Syrian-Christian Artillery Battle Rages in Beirut; 1 Dead, 27 Hurt
Rockets and shells rained on Beirut on Sunday, leaving buildings and cars in flames as Syrian and Christian gunners fought one of their heaviest battles in nearly two months. Police said one person died and 27 were wounded.
The bombardment began at dusk Saturday and raged through Sunday in the streets of Beirut’s Muslim and Christian sectors.
Tens of thousands of residents spent the night in basements and bomb shelters as about 1,500 shells and rockets hit the city, which has been without electricity and water for two days. Authorities said the city was without power because of a lack of fuel at the central power generator in the seaside region of Zouk, north of Beirut.
There was a two-hour lull at daybreak, allowing people to venture out to supermarkets to stock up on supplies. The shelling resumed at mid-morning.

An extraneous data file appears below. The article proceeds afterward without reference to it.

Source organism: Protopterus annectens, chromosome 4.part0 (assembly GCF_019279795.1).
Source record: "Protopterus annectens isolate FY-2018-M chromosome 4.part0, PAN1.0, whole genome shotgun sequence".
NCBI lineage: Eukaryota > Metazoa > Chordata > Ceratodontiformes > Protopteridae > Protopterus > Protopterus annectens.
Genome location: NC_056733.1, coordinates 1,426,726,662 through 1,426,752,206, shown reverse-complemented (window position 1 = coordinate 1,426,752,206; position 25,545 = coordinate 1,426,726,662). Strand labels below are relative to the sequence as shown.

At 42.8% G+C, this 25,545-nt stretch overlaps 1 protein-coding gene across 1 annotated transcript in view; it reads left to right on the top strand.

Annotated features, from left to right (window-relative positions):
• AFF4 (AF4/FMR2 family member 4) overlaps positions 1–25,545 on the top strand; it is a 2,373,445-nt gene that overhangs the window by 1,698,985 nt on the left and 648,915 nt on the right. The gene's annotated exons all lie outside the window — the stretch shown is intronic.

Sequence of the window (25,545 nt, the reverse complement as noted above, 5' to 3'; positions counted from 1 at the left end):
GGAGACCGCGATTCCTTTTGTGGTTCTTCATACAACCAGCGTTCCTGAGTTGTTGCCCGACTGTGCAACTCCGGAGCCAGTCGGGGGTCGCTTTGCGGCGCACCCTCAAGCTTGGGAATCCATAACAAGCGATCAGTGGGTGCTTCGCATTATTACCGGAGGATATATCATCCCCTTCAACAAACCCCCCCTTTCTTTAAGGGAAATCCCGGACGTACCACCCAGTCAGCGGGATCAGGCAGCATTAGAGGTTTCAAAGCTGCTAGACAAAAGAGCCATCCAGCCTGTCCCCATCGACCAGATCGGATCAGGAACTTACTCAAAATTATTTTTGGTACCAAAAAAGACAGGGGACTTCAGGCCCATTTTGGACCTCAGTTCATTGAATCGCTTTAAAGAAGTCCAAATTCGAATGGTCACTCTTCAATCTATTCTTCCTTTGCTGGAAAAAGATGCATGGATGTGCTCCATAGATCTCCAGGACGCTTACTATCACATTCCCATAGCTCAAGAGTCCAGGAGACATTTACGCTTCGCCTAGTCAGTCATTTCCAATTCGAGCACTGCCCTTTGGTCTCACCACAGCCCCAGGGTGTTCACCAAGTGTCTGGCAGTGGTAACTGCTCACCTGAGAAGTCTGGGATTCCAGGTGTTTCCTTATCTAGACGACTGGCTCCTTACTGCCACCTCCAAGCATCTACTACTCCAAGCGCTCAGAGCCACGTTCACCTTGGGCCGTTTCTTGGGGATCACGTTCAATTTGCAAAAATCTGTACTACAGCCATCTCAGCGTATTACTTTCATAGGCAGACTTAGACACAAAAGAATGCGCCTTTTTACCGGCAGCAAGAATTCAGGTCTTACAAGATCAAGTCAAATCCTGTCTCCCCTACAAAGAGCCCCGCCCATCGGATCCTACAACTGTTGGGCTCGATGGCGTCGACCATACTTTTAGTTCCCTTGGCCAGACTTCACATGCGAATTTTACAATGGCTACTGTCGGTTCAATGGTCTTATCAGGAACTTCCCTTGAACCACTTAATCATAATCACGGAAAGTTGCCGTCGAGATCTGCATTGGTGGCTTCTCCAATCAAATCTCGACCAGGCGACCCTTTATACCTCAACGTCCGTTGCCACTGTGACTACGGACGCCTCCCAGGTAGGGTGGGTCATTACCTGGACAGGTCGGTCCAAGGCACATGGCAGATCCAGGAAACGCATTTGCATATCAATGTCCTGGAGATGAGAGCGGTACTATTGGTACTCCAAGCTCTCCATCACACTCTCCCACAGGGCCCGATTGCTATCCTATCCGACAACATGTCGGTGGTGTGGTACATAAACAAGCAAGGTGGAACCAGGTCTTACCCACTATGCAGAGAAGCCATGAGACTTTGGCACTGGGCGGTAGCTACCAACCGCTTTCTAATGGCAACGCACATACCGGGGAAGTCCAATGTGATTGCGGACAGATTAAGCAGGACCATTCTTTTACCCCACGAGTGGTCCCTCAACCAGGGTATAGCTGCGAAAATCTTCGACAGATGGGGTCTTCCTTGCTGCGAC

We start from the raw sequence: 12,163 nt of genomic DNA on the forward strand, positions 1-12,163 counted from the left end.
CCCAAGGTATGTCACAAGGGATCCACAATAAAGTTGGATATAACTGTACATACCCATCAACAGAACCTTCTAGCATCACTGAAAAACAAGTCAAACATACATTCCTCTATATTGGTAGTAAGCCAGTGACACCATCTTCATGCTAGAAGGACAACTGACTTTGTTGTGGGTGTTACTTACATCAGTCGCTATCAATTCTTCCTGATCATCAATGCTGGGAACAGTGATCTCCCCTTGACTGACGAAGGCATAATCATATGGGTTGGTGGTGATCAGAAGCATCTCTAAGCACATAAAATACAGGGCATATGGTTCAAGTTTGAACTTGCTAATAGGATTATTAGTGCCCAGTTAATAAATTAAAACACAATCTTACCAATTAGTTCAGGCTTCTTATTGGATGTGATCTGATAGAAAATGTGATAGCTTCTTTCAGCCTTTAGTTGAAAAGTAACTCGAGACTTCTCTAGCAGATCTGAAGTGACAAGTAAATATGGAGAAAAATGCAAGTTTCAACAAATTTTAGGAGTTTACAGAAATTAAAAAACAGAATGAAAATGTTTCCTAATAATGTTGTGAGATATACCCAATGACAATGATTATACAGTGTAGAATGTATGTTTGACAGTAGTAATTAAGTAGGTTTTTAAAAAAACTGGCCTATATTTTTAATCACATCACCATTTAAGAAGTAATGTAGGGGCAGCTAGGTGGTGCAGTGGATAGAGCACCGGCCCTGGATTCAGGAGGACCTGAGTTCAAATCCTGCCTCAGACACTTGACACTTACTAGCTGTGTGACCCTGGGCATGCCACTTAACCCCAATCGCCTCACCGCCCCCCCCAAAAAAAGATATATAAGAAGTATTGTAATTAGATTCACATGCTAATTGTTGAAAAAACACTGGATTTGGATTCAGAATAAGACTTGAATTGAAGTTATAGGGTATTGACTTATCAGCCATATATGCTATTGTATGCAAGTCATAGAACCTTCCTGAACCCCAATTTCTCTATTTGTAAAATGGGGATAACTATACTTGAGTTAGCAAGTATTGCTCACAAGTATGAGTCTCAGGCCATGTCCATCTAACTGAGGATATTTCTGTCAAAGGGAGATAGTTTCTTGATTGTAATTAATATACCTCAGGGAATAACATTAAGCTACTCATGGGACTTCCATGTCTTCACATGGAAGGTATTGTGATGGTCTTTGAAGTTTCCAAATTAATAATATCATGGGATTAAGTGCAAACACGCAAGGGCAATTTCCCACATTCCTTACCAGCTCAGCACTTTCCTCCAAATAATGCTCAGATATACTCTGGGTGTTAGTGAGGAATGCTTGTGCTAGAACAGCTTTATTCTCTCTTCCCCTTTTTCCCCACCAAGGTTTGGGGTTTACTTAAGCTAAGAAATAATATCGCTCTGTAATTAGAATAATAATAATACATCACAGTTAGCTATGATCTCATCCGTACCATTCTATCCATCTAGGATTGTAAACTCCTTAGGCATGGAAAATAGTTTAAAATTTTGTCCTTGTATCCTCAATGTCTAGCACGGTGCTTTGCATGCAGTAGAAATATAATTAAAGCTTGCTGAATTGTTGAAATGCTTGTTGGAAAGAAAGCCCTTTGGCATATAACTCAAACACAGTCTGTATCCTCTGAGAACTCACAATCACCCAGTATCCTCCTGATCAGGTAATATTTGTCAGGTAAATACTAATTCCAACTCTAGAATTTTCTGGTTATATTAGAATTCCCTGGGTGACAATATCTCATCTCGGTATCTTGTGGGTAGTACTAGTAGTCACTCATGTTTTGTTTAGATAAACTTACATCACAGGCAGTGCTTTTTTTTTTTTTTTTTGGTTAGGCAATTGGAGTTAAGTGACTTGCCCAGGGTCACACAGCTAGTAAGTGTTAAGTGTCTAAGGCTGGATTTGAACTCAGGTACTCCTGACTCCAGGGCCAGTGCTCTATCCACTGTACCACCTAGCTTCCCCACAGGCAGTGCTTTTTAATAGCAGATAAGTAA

Death Toll Past 400
More than 400 have been killed and at least 1,600 injured since the current round of fighting broke out in mid-March between Syrian troops and the mainly Christian troops of army Maj. Gen. Michel Aoun.
“It’s almost two months since we were pounded with such intensity,” said a resident of a Christian district in East Beirut.
The weekend shelling began with a Syrian barrage on the coastline of the Christian enclave. The Syrians have been shelling the coast in an effort to prevent shipments of food, fuel and arms from reaching the Christians.
A spokesman for Aoun’s command, speaking on condition of anonymity, said the Syrian shelling targeted two ships that were trying to enter the Christian port of Byblos, 19 miles north of Beirut.
“One fuel tanker managed to slip through the Syrian barrage, while the other ship that carried food supplies veered back toward international waters,” the spokesman said.
Police said Aoun’s gunners struck back with 155-millimeter howitzers, targeting Syrian batteries along West Beirut’s seaside districts of Ein el Mreisse, Raouche and Ramlet al-Baida.
“The shelling then steadily escalated into random bombardment of residential neighborhoods,” said a police spokesman, who could not be identified because of regulations.